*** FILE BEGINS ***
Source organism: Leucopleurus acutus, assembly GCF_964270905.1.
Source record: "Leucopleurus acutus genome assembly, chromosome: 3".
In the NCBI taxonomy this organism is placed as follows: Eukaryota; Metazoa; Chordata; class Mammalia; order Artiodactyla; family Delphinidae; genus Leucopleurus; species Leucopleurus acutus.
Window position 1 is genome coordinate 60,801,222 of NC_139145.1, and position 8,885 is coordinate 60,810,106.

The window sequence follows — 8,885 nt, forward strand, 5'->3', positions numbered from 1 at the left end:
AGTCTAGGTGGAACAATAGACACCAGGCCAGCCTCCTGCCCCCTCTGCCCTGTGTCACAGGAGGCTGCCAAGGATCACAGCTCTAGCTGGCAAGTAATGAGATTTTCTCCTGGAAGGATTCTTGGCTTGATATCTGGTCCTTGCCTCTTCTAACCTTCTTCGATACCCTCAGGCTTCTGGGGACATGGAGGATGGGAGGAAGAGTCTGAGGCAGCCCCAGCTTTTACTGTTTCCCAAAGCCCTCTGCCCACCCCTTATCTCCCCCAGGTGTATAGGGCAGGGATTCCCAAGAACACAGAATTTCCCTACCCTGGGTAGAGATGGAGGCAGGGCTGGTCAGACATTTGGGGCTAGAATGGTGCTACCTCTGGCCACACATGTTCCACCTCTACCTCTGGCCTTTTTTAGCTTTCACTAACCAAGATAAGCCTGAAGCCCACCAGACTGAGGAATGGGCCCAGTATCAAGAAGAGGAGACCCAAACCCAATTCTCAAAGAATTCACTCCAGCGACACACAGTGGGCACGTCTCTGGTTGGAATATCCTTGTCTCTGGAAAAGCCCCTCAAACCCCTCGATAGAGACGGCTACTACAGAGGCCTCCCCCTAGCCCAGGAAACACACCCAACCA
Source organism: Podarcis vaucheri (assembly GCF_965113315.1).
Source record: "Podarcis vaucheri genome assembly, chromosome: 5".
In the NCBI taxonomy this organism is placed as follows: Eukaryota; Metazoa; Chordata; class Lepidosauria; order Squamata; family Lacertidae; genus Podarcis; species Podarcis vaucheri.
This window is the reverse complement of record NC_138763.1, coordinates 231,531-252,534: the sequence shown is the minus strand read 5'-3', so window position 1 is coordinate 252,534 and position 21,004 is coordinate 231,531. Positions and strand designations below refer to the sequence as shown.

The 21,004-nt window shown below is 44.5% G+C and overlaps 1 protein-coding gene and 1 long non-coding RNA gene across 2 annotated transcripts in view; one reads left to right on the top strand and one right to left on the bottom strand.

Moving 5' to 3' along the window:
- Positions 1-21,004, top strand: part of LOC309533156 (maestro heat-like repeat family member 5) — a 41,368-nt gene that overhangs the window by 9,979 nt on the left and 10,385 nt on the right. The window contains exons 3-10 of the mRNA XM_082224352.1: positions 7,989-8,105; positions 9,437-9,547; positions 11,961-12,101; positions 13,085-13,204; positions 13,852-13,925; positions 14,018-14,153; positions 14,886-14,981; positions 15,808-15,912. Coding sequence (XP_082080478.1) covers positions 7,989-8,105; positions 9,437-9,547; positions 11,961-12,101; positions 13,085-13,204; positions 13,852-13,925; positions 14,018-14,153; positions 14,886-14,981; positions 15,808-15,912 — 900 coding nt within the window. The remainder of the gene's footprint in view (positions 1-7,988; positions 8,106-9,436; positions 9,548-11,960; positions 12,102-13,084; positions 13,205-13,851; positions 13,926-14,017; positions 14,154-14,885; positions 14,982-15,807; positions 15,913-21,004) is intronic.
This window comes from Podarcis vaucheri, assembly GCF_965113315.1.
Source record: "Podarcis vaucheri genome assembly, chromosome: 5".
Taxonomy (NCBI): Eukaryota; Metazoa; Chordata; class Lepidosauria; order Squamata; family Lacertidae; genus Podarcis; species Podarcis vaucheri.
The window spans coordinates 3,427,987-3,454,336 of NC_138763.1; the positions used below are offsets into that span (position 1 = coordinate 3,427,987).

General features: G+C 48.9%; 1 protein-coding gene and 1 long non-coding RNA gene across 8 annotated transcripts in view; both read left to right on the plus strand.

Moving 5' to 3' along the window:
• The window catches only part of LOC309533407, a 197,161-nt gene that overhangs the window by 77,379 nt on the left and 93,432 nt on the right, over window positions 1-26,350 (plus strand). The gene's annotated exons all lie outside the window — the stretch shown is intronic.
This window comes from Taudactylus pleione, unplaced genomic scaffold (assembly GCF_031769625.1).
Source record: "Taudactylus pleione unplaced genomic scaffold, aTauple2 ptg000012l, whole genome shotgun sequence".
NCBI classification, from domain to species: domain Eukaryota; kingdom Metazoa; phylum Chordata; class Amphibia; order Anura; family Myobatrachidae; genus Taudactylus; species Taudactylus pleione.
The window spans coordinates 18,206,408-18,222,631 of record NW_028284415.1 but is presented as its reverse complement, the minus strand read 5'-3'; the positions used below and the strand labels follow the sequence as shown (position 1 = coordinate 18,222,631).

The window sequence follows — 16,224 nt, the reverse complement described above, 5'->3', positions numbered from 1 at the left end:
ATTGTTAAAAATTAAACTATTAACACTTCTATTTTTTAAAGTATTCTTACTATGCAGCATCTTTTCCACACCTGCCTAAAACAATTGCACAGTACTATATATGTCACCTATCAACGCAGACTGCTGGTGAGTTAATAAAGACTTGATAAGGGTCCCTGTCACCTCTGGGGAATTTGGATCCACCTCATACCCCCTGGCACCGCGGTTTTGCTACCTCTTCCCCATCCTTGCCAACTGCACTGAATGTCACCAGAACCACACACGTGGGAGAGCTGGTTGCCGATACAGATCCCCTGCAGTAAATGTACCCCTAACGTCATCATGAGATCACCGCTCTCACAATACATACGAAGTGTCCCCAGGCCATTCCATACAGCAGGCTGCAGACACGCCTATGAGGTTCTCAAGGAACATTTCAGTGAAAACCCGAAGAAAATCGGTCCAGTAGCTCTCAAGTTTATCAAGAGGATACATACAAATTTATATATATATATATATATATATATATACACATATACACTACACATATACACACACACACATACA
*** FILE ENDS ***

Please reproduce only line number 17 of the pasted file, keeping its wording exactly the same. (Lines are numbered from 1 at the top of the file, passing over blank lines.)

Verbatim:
The window spans coordinates 3,427,987-3,454,336 of NC_138763.1; the positions used below are offsets into that span (position 1 = coordinate 3,427,987).